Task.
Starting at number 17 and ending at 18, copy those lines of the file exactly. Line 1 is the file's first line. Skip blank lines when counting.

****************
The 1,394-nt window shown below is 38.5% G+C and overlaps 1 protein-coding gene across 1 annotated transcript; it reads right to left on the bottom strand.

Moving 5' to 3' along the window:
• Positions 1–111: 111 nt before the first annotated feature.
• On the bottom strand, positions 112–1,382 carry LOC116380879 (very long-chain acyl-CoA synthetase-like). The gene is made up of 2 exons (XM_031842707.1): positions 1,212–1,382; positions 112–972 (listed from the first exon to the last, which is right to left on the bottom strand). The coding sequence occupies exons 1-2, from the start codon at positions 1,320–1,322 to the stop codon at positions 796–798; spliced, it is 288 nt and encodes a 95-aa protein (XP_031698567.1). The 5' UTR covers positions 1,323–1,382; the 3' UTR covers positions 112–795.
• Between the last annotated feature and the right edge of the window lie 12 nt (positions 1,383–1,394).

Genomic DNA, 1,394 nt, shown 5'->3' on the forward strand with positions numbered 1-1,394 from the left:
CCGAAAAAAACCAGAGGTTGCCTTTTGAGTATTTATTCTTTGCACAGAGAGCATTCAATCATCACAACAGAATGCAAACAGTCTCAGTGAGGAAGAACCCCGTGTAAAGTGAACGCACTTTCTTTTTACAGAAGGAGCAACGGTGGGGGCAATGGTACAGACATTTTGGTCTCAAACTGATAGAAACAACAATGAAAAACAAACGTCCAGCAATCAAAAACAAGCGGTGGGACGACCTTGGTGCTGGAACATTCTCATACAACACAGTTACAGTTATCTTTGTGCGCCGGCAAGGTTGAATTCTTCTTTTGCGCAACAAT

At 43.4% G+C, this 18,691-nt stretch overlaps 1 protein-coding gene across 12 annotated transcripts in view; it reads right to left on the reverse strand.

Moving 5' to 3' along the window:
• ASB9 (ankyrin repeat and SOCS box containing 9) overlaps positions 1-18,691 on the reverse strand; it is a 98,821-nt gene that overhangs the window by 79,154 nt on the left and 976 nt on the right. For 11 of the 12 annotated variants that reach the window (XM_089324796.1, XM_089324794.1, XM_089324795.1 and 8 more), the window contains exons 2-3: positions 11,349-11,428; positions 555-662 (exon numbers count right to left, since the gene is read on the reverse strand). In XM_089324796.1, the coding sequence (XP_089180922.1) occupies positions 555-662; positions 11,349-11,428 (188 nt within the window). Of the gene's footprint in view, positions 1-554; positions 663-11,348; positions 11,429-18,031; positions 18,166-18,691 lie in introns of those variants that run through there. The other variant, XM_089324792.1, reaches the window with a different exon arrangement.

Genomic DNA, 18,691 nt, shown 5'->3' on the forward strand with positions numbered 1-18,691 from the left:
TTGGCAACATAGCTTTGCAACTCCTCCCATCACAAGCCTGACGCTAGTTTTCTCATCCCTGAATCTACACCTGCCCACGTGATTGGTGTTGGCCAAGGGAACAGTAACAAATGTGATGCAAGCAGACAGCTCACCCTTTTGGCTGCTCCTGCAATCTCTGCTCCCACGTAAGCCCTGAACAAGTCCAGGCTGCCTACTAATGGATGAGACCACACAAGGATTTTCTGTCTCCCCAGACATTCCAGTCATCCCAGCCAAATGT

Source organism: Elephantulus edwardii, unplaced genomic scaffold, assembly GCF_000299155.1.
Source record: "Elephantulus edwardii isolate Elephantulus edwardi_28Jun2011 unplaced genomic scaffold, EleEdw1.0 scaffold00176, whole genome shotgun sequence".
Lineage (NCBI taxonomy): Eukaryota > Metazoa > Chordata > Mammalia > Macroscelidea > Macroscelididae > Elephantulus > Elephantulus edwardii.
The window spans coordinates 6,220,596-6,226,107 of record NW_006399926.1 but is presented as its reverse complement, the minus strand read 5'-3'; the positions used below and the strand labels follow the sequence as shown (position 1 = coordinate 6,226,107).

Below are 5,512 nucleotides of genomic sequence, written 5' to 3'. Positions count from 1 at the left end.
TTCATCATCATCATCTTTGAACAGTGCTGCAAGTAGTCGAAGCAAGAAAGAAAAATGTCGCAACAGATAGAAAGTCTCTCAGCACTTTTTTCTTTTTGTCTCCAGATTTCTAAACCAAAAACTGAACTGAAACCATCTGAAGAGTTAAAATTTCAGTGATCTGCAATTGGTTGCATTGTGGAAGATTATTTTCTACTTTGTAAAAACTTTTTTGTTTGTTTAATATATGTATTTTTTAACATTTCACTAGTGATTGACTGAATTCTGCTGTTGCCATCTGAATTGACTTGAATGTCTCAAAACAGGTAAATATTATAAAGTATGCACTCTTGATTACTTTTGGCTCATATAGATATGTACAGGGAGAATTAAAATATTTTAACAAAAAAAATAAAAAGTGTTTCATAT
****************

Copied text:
Below are 5,512 nucleotides of genomic sequence, written 5' to 3'. Positions count from 1 at the left end.
TTCATCATCATCATCTTTGAACAGTGCTGCAAGTAGTCGAAGCAAGAAAGAAAAATGTCGCAACAGATAGAAAGTCTCTCAGCACTTTTTTCTTTTTGTCTCCAGATTTCTAAACCAAAAACTGAACTGAAACCATCTGAAGAGTTAAAATTTCAGTGATCTGCAATTGGTTGCATTGTGGAAGATTATTTTCTACTTTGTAAAAACTTTTTTGTTTGTTTAATATATGTATTTTTTAACATTTCACTAGTGATTGACTGAATTCTGCTGTTGCCATCTGAATTGACTTGAATGTCTCAAAACAGGTAAATATTATAAAGTATGCACTCTTGATTACTTTTGGCTCATATAGATATGTACAGGGAGAATTAAAATATTTTAACAAAAAAAATAAAAAGTGTTTCATAT